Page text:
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Joined: Feb 2011
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Sidelock
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Sidelock

Joined: Feb 2011
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I have been hunting with a crossbow and I like to use natural cover and hunt from the ground. I was sitting in my blind/hide tonight and took a few looks through my 4x scope and wondered if I would remember to pay attention to the ghost-like ironweeds and small branches that show in the scope view. I thought the 2.5X rifle scope I have would make those close-in extraneous objects more noticeable. My question: I've heard the reverse recoil of a crossbow can damage a rifle scope, but there has to be some forward recoil on a scope when firing a rifle or we would have to consciously move our shoulder back to where it was when we fired, right? Would that amount of force damage a scope, or am I thinking about it wrong?

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Sidelock
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We do move our shoulder and the gun back to the previous position for follow up shots. But that movement would hardly constitute a forward recoil inpulse that might damage a scope. It isn't the forward motion that causes the damage. It's the inertia generated by the abrupt stop of the internal scope erector mechanism.

Scopes for spring piston air rifles are designed to withstand the strong forward recoil impulse generated by the piston abruptly reaching the forward position. But even very expensive conventional rifle scopes may be damaged by them because they are only designed to handle a rearward recoil impulse. So if you are going to mount a scope on a crossbow, you may need to use a scope designed for that purpose. I am not a bowhunter, so can't say for certain.


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Sidelock
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Sidelock

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“Forward recoil”.

The rifle goes back in recoil. The inertia of the scope makes it want to stay still.

This is what happens with a scope that slides in recoil in external mounts such as the 1907 vintage Winchester A5.

That was designed to slide in its mounts to avoid transmission of recoil stresses to the lens assemblies.

[Linked Image from i.imgur.com]

On a .303 rifle such as this 1910 Ross Mark III it goes forward about an inch and needs to be pulled back manually to the stop ring.

Last edited by Parabola; 10/29/22 04:39 AM.
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Crossbows generate more vibration than recoil, just as most pellet rifles do. It seems weird that a pellet rifle would cause a scope more problems than the recoil from rifle but it is a real fact. Most scopes, designed for rifles, will suffer long term use on any pellet rifle. I had a Leupold scope that had to be rebuilt after use on a pellet rifle. That rifle was a tack driver with the scope on it, but the vibration was so bad that the bottom leg of the cross hairs broke. Easy repair I am sure but it was not cheap as I paid for it instead of trying to claim a warranty covered repair. It was well known in pellet shooting circles that many scopes would not hold up long term and I took my chances and lost. Still that was a great shooting rifle and worth every dollar I spent on it. At 25 yards you could hit the primer hull end of a .410, every shot. At 50 yards you could put three shots into a dime. You could put your pellet into the eye of a squirrel and right into the brain with proper angle. Such a accurate gun is a true pleasure to own and shoot. That is one gun I regret selling.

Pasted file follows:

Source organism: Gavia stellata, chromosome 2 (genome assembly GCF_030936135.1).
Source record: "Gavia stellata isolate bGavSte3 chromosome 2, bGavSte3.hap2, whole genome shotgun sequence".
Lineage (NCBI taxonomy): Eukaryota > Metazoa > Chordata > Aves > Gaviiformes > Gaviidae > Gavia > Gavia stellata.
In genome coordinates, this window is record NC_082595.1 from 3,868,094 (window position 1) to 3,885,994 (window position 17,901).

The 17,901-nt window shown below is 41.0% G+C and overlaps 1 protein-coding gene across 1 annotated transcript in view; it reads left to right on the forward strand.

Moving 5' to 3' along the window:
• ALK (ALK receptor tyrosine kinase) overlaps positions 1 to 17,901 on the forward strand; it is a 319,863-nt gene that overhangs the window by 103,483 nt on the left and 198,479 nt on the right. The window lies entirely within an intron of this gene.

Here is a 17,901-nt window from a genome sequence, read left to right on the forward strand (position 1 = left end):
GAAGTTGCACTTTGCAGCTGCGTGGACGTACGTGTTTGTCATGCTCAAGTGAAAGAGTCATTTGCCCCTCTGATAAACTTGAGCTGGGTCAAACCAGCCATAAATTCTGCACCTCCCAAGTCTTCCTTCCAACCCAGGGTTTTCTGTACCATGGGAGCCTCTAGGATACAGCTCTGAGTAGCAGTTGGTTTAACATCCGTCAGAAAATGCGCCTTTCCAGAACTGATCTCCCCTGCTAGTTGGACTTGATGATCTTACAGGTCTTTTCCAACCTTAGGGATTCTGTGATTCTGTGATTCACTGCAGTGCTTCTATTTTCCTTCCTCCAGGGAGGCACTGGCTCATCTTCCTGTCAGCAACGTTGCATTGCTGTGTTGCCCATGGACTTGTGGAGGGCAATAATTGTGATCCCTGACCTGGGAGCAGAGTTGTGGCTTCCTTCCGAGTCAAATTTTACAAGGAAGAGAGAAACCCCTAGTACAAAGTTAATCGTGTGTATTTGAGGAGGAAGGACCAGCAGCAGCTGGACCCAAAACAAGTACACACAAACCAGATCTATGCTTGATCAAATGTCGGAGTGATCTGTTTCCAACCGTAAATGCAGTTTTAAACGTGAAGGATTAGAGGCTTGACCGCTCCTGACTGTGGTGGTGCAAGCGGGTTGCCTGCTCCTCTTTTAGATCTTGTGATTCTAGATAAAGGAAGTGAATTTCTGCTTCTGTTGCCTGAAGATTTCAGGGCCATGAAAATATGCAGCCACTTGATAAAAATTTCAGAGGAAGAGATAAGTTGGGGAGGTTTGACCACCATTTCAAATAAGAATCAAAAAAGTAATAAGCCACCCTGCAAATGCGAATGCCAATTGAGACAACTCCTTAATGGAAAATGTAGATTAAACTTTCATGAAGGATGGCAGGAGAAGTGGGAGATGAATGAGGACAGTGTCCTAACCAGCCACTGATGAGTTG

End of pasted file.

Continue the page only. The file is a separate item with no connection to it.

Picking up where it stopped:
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Sidelock
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Sidelock

Joined: Feb 2011
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Parabola, thank you. Your post reminded me of watching a bench rest shooter recently using a scope that worked the same. I remember him pulling it back. He also has a rest that moved with the recoil even though he was shooting a 22-rimfire.

Jon, thank you. Vibration certainly can create issues. A friend missed a deer on the opening day of PA's early muzzleloader season because the cap threaded on his inline had loosened and reduced the firing pin spring tension making a light primer strike.

I know inertia trigger double guns require firm pressure on the shoulder to exert the force that makes them function. The forces and vibrations must be much different than I imagine. I know I can definitely feel some recoil when firing my crossbow and high vibration has to be a factor. I am going to have to see if I can find schematics showing the difference in the build of airgun/crossbow scopes and rifle scopes just to educate myself. In an era of making things as inexpensively as can be done, I'm surprised scope companies haven't combined the manufacturing processes. I was considering a Weaver K2.5 which certainly is older tech.


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